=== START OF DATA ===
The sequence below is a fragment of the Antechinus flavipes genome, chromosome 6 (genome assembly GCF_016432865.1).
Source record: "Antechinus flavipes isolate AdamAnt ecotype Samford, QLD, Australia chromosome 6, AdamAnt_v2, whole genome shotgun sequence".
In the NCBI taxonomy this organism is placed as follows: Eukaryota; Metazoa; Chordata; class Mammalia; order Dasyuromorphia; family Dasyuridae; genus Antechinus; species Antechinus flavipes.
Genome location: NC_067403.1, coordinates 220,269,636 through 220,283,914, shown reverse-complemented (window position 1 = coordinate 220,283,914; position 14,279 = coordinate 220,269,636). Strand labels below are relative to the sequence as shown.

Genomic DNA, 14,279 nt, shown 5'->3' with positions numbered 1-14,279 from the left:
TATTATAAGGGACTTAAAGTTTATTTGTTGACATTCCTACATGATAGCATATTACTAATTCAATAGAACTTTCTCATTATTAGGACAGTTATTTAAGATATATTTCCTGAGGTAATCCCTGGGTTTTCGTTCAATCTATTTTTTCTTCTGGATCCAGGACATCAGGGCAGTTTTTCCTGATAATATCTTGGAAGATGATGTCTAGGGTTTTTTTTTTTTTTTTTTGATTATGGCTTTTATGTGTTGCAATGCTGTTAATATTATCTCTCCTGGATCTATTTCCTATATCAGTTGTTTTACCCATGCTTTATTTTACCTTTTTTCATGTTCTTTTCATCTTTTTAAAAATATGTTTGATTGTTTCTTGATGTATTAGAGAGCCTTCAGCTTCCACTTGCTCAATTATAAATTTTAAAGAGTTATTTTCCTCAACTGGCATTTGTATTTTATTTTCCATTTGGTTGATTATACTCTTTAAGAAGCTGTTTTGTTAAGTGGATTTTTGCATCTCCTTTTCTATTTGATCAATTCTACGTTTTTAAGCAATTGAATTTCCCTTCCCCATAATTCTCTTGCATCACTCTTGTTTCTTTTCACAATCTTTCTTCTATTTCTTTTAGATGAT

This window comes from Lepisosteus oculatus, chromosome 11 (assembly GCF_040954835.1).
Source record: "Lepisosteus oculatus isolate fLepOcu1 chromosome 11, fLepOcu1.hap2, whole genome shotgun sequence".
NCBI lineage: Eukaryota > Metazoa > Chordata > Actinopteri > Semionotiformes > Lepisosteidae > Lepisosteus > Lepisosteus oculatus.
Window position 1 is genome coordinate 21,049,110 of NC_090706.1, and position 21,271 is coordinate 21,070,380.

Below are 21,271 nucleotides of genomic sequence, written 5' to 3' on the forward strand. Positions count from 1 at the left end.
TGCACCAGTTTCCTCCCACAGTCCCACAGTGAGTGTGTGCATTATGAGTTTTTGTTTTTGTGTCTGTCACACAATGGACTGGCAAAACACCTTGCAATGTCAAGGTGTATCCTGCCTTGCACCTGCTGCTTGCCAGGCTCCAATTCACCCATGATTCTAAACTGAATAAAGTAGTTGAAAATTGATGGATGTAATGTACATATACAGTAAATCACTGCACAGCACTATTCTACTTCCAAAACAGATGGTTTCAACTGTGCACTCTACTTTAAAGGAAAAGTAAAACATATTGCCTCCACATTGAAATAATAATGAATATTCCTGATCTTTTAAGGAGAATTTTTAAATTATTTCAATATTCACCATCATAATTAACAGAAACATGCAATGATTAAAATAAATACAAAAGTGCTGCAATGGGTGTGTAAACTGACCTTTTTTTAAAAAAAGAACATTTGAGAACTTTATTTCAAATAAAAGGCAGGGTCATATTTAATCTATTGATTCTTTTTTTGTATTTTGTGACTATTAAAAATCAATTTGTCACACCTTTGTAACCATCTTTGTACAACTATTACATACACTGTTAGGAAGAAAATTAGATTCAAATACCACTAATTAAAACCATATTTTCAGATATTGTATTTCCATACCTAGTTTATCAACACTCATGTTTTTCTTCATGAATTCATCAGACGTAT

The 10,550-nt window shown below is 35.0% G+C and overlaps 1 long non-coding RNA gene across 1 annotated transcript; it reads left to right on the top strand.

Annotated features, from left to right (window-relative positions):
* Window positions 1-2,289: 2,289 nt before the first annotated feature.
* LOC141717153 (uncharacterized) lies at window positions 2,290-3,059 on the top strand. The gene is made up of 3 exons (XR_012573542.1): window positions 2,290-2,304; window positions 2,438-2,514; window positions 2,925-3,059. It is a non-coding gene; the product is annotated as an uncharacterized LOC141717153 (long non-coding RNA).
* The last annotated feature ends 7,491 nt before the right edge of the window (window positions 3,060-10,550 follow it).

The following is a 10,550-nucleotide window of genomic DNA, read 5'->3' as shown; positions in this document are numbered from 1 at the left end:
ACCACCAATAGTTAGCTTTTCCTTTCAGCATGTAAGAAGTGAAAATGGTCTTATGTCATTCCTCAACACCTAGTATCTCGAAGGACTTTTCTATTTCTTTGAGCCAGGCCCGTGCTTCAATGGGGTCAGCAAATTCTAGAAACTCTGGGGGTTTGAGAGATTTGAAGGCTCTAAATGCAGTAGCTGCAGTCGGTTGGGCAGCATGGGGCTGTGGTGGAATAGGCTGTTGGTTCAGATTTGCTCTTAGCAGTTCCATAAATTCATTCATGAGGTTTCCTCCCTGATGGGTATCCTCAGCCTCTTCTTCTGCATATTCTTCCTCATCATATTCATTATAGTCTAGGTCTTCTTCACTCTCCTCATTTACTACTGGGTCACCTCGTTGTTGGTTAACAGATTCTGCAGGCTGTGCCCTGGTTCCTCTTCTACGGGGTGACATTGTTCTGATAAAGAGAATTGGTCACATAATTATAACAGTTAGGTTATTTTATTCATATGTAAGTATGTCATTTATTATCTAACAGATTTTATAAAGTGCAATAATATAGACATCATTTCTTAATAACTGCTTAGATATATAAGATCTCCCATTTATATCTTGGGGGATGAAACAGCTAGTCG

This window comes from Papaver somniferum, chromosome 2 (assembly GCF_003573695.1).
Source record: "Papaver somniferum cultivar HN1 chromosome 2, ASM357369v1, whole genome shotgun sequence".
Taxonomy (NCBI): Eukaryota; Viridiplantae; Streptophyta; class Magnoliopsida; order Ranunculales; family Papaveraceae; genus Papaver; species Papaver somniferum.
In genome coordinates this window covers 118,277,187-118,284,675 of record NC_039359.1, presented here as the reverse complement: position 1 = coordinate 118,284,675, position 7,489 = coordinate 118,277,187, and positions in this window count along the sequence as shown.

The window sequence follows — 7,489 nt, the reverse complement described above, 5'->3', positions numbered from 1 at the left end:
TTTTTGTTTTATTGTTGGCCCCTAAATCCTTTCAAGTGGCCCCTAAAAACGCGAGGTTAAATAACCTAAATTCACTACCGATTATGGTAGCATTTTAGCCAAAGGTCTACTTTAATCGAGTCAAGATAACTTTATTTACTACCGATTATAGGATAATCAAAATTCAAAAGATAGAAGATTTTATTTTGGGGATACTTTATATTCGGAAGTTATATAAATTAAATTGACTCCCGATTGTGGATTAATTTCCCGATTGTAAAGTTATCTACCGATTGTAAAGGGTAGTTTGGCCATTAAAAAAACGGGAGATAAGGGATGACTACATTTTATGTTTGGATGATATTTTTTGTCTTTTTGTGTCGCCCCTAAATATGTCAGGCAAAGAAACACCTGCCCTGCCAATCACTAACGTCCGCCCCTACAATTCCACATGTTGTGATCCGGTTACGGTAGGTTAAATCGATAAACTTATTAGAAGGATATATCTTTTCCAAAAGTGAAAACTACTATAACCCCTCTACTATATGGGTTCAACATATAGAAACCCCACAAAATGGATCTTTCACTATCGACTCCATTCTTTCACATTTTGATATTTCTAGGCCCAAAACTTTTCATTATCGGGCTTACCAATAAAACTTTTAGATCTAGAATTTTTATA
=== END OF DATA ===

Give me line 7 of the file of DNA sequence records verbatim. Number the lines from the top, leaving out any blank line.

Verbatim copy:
This window comes from Lepisosteus oculatus, chromosome 11 (assembly GCF_040954835.1).